How to Install Swiftlock Laminate Flooring

SwiftLock laminate flooring is a floor covering produced by the Armstrong corporation and sold at many home-improvement stores. It is designed to resemble traditional wood flooring, but costs a fraction of the price. This material uses a floating installation technique, which means it is installed without the use of nails or glue. Floating floors are considered much easier to install than other materials, and can usually be completed in just a few hours by DIY homeowners.

  1. Measure your floor to determine how much material you'll need to buy. Purchase about 5 percent more than you think you'll need, to account for material lost to cutting. Any extra material can be stored in the home and used for future repairs. Place all material in the home for 48 hours before installation to allow it to acclimate to temperature and humidity levels.

  2. Prepare your floor. Remove loose nails or staples from wood subfloors, and ensure all floorboards are secure. Grind away bumps or ridges on concrete, and use a leveling compound to fill holes or low spots.

  3. Use Armstrong foam underlayment to cover the entire floor surface. Lay the material out in rows, butting each sheet together without overlapping. Tape the seams together using duct tape, but do not fasten the underlayment to the subfloor. This material not only acts as a moisture barrier, but also makes the floor warmer and more comfortable underfoot.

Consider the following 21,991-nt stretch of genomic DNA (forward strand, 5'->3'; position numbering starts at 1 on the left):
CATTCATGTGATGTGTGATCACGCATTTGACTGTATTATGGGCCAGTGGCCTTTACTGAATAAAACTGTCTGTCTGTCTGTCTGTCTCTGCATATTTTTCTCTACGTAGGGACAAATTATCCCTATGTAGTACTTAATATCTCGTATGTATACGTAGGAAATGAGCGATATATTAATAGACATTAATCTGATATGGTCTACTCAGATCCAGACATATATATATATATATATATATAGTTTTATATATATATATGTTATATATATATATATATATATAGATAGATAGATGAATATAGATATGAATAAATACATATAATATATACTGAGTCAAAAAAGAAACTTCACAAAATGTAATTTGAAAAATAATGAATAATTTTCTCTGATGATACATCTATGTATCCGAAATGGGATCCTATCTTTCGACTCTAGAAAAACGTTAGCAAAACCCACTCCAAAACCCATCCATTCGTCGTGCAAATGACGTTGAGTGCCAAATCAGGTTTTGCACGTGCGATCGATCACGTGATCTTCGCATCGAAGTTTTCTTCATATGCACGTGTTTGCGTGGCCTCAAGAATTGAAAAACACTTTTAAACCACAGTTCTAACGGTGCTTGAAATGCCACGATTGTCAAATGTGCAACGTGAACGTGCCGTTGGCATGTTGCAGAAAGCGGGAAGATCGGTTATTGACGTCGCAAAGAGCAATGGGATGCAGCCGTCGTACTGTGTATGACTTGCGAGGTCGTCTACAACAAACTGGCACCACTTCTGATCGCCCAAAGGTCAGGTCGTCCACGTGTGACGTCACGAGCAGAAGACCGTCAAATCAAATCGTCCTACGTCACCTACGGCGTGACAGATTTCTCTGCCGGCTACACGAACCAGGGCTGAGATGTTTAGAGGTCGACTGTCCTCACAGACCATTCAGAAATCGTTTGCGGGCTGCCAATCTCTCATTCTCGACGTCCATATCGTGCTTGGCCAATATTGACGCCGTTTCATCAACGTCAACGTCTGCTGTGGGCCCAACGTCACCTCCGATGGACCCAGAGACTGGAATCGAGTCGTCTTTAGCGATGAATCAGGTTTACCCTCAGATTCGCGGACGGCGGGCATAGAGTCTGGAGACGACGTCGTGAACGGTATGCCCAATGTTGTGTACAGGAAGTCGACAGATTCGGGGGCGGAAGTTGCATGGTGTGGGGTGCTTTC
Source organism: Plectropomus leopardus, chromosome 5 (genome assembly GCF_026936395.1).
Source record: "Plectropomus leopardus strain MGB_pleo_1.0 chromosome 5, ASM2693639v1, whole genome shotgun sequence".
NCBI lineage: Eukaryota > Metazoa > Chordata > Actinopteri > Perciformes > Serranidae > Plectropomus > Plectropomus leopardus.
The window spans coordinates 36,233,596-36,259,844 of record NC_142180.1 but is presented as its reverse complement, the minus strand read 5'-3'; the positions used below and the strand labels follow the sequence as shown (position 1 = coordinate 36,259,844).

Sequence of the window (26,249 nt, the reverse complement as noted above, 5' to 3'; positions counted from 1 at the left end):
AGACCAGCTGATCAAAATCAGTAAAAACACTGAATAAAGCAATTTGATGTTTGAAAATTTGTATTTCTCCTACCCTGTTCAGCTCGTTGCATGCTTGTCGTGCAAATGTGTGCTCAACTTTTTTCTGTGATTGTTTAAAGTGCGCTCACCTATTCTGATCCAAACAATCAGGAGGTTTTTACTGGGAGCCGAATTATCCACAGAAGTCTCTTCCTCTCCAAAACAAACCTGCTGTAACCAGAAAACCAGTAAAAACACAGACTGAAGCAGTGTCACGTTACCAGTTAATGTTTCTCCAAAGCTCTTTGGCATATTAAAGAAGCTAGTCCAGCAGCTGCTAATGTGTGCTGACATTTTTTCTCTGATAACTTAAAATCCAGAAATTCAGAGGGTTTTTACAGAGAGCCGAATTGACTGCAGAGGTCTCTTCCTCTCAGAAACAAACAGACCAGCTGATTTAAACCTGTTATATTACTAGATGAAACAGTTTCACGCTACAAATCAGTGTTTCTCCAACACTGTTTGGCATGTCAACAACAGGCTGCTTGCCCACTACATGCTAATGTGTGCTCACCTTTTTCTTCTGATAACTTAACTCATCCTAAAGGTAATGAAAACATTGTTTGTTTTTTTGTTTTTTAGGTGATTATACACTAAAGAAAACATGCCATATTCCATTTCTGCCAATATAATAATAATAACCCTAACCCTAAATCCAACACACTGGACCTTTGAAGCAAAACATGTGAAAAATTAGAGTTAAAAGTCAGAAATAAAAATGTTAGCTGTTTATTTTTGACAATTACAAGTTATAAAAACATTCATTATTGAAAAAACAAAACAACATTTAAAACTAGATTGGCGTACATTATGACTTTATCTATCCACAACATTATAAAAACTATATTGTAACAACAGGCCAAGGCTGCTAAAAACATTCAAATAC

4. Start installing your first row of flooring along the longest or most visible wall in the room. Use spacers to create 1/4" expansion gap between the wall and the flooring. This will allow the material to expand and contract over time without cracking or bowing.

  5. Connect the second row of laminate. Hold each board at a 45-degree angle and line up the tongue-and-groove connectors. Slide the tongue into the adjacent groove and firmly press them together until the boards are connected and lying flat. Stagger the joints along each row by six inches to create a more stable and secure installation.

  6. Cut the boards as necessary using a circular saw or hand saw. To minimize damage to the surface, cut face down if using a power saw and face up if using a hand saw. Throw away lengths of material shorter than 12 inches. They tend to make the floor less secure, and can also make the finished surface appear unattractive.

  7. Use a pry bar to force the last row of flooring into place, making sure to maintain a 1/4" expansion space along the wall. Remove spacers and add floor boards or trim to cover the expansion gaps and complete the project.

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